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need help understanding passive PSU's

post #1 of 16
Thread Starter 
ok to whom it may concern (sin? phaedrus? anyone? biggrin.gif )

what are the primary differences between something like a super flower SF-500P14FG / kingwin stryker STR-500 which have LARGE heatsinks even tho it's a platinum rated unit vs something like a seasonic SS-520FL2 which has significantly smaller heatsinks yet offering 20w more rated power? both units are platinum rated so heat generation wise, there should be negligible difference so why such a large difference in thermal design?

also the up coming enermax 650w fanless unit which has SIGNIFICANTLY higher rated power yet doesn't seem to use any more heatsink then the super flower unit? what are the things I should look for in terms of evaluating that unit when it finally hits the streets? what can be the cause of it putting out so much more power while keeping cool? it's not the fan biggrin.gif and heatsink wise they are not that much different. efficiency wise they should be within a percent or 2 of each other so.... what am I looking for?

thx in advance for any wisdom smile.gif
post #2 of 16
Something to think about is the STR-500 is capable of 600W at a gold rating.
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post #3 of 16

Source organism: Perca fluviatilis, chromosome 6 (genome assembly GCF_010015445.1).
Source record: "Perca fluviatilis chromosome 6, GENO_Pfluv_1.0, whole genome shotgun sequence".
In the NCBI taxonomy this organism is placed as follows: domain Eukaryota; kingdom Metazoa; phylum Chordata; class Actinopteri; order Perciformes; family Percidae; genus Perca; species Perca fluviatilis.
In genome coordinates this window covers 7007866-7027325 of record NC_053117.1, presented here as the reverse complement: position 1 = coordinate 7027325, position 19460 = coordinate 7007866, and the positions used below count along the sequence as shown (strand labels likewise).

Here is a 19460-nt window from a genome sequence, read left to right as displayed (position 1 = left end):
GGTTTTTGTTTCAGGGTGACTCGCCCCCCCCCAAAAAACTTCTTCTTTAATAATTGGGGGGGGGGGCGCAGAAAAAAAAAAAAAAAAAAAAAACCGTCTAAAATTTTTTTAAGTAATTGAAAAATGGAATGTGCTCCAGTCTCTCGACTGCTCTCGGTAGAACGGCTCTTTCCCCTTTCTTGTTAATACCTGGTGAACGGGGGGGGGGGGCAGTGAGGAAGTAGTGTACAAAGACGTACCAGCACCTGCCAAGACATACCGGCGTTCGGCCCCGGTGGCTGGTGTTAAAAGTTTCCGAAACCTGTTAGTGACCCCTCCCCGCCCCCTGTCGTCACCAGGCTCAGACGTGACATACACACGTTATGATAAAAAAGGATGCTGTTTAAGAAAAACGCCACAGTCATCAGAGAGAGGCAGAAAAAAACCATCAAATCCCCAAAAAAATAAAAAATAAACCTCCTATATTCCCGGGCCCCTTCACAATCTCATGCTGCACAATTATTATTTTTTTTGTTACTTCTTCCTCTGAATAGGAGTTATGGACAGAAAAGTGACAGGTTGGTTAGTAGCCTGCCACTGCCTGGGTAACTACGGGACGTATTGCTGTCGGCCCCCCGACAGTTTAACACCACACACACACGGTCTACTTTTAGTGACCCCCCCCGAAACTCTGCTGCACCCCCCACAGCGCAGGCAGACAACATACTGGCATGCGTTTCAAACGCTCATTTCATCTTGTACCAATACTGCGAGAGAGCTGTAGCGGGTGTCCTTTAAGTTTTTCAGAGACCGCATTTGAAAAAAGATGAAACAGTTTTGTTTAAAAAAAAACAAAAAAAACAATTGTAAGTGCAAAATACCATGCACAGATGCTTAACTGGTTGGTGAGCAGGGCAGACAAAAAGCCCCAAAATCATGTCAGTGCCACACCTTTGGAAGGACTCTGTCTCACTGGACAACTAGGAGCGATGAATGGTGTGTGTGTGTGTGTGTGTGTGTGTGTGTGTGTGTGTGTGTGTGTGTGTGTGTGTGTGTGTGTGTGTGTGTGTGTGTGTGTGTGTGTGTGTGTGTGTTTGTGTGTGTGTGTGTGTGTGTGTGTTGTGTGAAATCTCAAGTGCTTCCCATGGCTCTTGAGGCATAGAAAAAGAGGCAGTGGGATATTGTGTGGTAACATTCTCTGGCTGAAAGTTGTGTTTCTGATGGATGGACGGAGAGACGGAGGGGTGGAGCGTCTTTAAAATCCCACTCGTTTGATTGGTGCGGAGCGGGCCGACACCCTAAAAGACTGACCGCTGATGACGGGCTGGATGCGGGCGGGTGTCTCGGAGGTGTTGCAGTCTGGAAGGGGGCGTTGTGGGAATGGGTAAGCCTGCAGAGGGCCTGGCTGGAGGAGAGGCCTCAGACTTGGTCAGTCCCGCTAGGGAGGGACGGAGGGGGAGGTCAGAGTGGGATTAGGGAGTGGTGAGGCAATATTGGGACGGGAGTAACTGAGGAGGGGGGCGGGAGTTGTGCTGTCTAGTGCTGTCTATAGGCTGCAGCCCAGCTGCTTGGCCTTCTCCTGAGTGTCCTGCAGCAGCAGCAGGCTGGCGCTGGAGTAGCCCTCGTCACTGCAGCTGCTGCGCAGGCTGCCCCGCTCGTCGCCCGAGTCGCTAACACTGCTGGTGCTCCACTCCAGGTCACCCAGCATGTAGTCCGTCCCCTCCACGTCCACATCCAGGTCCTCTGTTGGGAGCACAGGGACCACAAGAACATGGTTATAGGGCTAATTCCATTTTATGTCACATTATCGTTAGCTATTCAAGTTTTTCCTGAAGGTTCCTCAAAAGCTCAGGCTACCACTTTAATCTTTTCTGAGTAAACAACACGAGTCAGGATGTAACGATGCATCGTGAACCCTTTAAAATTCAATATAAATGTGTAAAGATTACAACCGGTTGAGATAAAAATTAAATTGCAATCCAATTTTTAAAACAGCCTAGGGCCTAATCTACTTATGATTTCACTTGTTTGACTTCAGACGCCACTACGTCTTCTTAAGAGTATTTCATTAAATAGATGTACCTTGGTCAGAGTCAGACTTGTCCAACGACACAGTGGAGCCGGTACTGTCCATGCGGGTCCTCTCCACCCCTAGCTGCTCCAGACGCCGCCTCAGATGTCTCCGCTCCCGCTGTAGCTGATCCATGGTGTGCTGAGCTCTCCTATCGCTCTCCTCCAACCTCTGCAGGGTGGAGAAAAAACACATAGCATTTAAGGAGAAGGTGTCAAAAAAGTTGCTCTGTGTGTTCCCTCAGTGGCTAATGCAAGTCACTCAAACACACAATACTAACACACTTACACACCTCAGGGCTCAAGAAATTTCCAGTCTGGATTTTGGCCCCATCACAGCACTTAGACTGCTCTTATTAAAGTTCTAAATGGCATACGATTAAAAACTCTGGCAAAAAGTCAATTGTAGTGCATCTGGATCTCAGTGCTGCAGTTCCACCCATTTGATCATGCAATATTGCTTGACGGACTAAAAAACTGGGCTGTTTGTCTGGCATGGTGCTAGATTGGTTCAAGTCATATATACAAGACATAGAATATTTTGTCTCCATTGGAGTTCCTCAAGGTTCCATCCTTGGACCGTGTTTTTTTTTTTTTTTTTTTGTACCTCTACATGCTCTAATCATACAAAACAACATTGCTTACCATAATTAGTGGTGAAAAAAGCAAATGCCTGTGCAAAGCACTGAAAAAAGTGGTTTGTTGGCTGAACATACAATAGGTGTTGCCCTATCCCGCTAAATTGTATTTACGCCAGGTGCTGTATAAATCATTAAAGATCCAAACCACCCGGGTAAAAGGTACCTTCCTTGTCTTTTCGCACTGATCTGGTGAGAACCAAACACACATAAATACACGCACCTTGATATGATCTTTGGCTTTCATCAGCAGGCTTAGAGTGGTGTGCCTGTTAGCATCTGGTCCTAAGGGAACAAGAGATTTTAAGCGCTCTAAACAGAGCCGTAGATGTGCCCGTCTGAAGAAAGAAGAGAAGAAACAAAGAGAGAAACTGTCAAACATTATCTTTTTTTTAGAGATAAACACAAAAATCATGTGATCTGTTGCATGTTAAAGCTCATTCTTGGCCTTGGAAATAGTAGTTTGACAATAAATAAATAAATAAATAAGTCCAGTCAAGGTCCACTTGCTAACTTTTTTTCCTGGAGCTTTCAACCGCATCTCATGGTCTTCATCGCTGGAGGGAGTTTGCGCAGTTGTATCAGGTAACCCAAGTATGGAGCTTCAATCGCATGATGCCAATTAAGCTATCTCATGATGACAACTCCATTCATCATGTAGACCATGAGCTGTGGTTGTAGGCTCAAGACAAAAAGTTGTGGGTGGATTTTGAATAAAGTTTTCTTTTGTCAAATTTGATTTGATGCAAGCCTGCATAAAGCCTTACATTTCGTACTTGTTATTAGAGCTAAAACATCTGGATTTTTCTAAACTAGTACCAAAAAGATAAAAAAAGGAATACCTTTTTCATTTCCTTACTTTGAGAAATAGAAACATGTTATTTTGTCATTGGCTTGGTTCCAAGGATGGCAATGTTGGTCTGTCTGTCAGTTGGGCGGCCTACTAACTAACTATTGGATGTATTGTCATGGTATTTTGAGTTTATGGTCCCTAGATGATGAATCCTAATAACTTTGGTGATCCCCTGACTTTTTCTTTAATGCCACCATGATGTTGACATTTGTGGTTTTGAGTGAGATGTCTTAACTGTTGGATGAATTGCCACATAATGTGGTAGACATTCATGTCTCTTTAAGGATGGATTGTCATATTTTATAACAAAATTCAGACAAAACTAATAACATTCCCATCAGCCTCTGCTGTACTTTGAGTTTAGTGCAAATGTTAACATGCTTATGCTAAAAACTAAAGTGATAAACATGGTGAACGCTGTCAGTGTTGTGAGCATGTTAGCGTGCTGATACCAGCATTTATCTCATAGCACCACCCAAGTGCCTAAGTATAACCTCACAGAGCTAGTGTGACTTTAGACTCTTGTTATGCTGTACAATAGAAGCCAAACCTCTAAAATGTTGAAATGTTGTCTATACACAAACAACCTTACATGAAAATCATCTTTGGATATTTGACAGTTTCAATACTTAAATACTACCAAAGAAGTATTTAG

Am no expert on the mechanical side but i think what caps they use and what temps they are rated for plays a big part

Dont think you will se any CapXon/Teapo and Samxon in units like that

Think its all Rubycon/Hitachi/Panasonic/Nippon Chemi-Con capacitors

Or am i just guessing???
Edited by shilka - 8/1/13 at 5:29pm
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post #4 of 16
Well the cooler a PSU runs the better its efficiency. PSU with smaller heat sinks may drop under the rated efficiency if the get hot enough. So having a larger heatsinks ensure better efficiency in warmer environment.

Then there is the question of the quality and "size" of the internals. Better internals generate less heat as they allow current to flow more freely and thus a unit with exceptionally good internals needs less cooling then a unit with lower tier parts.

So at the end of the day its a balancing act for the PSU manufacturers. Spend money on the internals and save on the heatsinks or use cheaper internals and slap on a bigger piece of copper/aluminium.

The there are naturally thous that make sub par units that have both cheap parts and small heatsinks and thus can not necessarily keep up the rated efficiency if the unit is run in warm conditions. Similarly there is also companies that make premium products that not only use excellent parts but also use large sized heatsinks in order to ensure the unit performs well even in adverse conditions.
    
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post #5 of 16
Quote:
Originally Posted by Bit_reaper View Post

Well the cooler a PSU runs the better its efficiency. .

Its the other way around
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post #6 of 16
Quote:
Originally Posted by shilka View Post

Its the other way around